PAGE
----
Delta Plane Monkeypox Scare: Passenger Blames Bed Bugs
(CHICAGO) -- The rash that prompted a two-hour quarantine of a Delta plane in Chicago Thursday may have been the work of bed bugs, not the monkeypox virus health officials feared.
The itchy passenger was Lise Sievers of Red Wing, Minn., a 50-year-old woman returning home from Uganda, where she was working to adopt two children. Sievers noticed the rash and told her mother, who got worried and called health officials in Indiana.
"It's just a case of bed bugs," Sievers told ABC News affiliate WLS after exiting the plane. "I think I'm going to empty a jar of bed bugs on my mom's bed tonight."
Other passengers aboard Flight 3163 feared the worst as officers wearing Hazmat suits studied the rash, sending photos to the U.S. Centers for Disease Control and Prevention headquarters in Atlanta.
"They didn't tell us very much at all," one passenger told WLS, describing a scene that could have come from the movie Contagion. "When they come on in masks and gloves, you think the worst."
Monkeypox is a rare and sometimes fatal disease similar to smallpox that occurs mostly in central and western Africa. It's contracted through contact with infected animals or their bodily fluids, and can spread among humans through fluids and contaminated clothes or bedding, according to the CDC.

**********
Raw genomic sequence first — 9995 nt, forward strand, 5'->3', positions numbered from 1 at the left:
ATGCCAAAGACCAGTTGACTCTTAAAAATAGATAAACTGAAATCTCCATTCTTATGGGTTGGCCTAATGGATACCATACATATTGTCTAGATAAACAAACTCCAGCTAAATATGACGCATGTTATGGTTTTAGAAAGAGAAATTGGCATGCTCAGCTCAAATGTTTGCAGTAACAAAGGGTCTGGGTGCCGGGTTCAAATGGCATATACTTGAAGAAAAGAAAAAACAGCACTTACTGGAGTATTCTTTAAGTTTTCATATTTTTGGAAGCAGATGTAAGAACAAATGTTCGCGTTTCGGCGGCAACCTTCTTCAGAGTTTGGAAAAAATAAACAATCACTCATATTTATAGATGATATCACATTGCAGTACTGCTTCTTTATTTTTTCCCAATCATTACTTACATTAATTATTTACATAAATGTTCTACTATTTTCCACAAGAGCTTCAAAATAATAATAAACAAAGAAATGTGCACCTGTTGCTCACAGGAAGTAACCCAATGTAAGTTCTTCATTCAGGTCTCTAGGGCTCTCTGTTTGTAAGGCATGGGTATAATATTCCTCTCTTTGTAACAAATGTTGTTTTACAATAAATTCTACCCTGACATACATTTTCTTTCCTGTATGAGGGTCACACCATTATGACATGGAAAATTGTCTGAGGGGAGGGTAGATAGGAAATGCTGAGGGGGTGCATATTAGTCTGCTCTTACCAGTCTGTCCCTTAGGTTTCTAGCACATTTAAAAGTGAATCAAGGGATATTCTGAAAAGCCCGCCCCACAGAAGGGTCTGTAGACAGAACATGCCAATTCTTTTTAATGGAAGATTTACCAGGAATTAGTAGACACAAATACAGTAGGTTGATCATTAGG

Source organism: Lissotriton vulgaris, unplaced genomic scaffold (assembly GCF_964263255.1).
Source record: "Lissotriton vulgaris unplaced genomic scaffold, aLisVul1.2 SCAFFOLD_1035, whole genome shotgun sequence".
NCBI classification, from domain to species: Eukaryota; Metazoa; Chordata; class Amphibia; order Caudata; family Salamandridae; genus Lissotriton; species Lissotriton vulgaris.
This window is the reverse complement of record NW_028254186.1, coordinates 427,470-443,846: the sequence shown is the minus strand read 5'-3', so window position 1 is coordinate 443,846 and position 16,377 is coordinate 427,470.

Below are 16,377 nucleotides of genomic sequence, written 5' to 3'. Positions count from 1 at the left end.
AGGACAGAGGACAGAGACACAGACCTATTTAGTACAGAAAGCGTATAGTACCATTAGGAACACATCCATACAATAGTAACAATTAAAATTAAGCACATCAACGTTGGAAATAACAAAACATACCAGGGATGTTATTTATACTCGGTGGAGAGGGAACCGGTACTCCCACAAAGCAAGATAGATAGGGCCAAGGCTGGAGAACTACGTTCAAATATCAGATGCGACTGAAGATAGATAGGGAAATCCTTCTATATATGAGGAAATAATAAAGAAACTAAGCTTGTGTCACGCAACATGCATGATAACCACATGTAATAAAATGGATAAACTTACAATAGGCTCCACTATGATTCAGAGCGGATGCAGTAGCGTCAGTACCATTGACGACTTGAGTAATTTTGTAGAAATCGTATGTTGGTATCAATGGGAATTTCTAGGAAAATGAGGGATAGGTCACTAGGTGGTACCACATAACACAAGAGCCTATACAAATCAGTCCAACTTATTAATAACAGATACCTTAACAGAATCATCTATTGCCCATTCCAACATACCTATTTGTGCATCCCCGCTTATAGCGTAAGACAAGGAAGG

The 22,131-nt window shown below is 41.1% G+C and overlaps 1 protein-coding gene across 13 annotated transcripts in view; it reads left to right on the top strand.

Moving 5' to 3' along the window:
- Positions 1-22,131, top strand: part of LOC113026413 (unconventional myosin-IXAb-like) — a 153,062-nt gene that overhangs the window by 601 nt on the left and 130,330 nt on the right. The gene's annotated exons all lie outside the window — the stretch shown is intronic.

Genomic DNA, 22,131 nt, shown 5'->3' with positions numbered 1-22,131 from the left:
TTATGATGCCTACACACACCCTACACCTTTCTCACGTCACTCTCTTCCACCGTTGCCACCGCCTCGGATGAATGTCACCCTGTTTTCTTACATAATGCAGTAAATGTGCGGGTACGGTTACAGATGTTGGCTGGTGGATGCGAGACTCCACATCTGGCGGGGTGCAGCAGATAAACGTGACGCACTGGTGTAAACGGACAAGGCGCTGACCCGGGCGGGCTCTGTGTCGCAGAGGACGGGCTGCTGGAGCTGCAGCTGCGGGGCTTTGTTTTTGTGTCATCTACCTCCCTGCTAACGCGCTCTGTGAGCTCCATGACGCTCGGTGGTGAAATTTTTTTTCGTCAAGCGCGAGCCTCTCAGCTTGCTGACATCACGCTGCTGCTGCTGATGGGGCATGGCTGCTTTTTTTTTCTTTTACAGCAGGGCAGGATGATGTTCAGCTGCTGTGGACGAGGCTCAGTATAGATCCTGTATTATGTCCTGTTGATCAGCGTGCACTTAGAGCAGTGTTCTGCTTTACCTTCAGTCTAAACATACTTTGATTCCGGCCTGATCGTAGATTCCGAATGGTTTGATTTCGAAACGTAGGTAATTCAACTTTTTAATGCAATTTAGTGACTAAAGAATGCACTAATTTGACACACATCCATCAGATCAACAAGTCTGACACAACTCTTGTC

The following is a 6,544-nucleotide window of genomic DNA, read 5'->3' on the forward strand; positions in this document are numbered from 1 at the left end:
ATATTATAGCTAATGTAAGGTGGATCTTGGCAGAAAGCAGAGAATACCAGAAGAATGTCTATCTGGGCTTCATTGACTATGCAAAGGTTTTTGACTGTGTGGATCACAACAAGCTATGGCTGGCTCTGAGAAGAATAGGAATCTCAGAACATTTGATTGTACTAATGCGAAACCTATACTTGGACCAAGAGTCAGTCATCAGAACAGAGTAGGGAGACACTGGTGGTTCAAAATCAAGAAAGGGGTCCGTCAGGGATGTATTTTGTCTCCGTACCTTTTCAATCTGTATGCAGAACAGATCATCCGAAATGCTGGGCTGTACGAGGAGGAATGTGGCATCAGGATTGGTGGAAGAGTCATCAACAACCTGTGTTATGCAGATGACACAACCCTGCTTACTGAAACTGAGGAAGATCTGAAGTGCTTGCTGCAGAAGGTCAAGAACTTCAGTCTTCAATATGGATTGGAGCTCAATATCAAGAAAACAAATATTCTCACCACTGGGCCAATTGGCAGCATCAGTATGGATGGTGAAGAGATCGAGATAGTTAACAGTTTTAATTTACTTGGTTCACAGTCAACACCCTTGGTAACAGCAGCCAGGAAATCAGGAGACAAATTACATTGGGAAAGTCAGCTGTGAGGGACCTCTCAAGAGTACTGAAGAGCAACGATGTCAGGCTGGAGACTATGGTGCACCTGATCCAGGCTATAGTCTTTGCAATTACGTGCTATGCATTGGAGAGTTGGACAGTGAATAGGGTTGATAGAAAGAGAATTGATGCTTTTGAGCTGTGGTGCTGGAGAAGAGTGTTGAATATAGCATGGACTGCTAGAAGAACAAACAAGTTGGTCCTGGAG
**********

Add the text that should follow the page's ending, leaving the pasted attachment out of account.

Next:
The monkeypox rash consists of raised, fluid-filled bumps, and is usually accompanied by fever, headache and lymph node swelling. Bed bug bites, on the other hand, cause a swollen and red area that may or may not be itchy, without the other symptoms.
Sievers, who was sitting near the bathroom on the plane, recalled the worried looks from other passengers when it became clear she was the cause of the quarantine.
"You could see them thinking, 'Is it safe to use the bathroom?'" she told WLS.
After studying the rash and searching for other signs of infectious disease, health officials released Sievers and her fellow passengers.
"Medical staff at CDC and the Chicago Department of Public Health reviewed the case and, based on the patient's symptoms and photographs of the rash, it does not appear that the signs and symptoms are consistent with a monkeypox infection," the CDC said in a statement. "The ill passenger was advised to seek medical care and the rest of the passengers were released from the plane."
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